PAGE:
Simple Python script as SMTP server for outgoing e-mails?

Michael Torrie torriem at gmail.com
Mon Jul 22 16:21:02 CEST 2013


On 07/22/2013 06:19 AM, Gilles wrote:
> On Sun, 21 Jul 2013 21:01:09 +0000 (UTC), Grant Edwards
> <invalid at invalid.invalid> wrote:
>> Unless you've got a static IP address, a domain name, and a valid MX
>> record that will match up when they do a reverse DNS lookup, it's
>> pretty unlikely that you're going to have much luck running an SMTP
>> server.  Most other SMTP servers are probably going to ignore or
>> reject your attempts to transfer mail from your own SMTP server.
> 
> Incidently, how do ISP MTAs find whether the remote MTA is legit or
> running on some regular user's computer?
> 
> 1. Query Reverse DNS for IP
> 2. Find domain
> 3. Query DNS for MX
> 4. ?

My mail server did a number of things:
1. ensure IP address of sending server has a reverse name (domain didn't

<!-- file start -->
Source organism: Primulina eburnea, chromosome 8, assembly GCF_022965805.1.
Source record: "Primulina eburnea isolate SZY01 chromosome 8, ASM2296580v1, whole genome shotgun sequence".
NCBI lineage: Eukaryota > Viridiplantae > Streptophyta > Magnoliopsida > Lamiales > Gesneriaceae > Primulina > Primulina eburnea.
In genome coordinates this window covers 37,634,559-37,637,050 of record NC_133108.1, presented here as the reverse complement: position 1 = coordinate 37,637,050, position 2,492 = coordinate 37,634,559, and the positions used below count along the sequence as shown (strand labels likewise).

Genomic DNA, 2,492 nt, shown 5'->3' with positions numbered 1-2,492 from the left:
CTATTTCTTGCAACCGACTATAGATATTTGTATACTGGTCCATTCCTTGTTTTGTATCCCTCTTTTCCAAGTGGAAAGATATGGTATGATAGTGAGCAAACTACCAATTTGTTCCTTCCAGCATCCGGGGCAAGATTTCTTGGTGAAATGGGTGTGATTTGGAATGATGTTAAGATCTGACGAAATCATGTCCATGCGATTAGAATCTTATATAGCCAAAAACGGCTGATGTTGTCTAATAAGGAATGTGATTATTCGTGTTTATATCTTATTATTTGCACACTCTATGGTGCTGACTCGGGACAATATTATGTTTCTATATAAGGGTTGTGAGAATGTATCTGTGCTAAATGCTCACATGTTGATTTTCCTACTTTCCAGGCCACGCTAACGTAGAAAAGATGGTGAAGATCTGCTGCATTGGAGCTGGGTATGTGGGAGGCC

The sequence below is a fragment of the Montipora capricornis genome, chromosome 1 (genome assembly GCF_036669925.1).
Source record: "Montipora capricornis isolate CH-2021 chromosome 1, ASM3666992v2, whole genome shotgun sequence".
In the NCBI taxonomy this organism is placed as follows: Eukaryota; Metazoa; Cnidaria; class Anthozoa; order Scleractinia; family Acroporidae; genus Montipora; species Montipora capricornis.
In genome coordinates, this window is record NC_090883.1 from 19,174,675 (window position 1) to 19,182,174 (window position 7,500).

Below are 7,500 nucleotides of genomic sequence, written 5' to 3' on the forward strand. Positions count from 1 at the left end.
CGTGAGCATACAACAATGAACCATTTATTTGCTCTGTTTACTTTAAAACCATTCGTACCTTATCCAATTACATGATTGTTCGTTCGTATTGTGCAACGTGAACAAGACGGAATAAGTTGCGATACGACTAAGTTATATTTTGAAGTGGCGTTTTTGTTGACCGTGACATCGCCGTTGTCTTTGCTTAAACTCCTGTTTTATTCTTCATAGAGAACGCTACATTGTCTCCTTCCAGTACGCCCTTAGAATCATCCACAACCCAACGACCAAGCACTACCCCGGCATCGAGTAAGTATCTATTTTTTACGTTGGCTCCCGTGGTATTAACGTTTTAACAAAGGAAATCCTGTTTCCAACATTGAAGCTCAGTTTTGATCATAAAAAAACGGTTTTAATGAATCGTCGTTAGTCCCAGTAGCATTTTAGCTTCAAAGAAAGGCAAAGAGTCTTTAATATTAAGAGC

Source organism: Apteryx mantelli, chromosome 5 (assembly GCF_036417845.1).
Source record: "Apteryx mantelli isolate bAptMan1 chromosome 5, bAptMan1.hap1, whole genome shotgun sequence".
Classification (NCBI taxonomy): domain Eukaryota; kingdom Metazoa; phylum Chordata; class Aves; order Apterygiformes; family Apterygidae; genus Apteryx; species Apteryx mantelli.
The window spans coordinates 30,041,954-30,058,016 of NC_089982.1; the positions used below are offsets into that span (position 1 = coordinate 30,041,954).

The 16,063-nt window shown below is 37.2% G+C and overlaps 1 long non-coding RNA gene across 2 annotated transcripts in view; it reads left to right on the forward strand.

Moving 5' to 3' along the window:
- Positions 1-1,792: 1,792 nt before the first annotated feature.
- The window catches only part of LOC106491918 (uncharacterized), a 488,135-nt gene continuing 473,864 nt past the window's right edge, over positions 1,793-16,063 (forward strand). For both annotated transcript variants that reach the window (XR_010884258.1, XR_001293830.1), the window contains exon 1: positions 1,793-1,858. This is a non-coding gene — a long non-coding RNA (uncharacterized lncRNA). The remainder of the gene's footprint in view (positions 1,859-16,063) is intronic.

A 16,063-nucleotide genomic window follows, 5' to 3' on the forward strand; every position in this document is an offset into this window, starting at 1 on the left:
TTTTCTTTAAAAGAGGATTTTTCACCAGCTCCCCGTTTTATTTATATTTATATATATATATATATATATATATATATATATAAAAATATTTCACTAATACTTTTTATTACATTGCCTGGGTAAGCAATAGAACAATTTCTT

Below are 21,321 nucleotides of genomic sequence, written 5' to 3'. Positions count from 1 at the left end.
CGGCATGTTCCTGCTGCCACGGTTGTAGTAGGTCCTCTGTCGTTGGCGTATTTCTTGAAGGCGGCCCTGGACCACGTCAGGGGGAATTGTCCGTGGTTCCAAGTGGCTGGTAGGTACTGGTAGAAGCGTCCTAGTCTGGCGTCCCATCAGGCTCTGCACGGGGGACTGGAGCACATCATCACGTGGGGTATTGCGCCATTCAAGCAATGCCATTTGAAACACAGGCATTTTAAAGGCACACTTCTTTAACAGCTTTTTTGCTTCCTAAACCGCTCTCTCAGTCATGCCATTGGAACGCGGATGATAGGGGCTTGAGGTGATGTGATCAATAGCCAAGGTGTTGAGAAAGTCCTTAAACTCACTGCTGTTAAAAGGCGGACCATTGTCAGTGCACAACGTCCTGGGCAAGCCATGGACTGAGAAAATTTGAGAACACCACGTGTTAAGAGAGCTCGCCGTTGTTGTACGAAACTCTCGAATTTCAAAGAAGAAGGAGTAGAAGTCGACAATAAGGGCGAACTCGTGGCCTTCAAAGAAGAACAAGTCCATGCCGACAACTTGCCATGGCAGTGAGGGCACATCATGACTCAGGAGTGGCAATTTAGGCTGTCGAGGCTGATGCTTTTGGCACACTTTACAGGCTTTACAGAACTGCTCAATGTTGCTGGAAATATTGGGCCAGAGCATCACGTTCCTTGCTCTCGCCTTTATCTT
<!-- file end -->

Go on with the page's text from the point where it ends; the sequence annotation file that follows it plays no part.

particularly matter)
2. ensure the HELO address in SMTP matches IP address of sending server
3. check sender IP address against spam blacklists, which includes
netblocks of home ISPs, some entire countries, flagged subnets
4. greylist sender IP if the recipient requested it.  First connection
always fails with a nonfatal server error, next connection must wait at
least 5 minutes.  If a reconnection happened too quickly, the IP was
temporarily black listed.  After success, IP address is whitelisted for
a time.  A commandline MTA will not be able to get through greylisting;
only a mail server with queuing could.  Spambots tend to give up on the
first error, even now. Cheaper targets I guess.
5. spamassassin checked SPF (DNS) and domainkeys (message itself) and
weighted the spam factor accordingly

I think there were other basic rules that sendmail applied to the
sender, but I can't remember all of what they are.  This is well and
truly off topic now for the python list, though.




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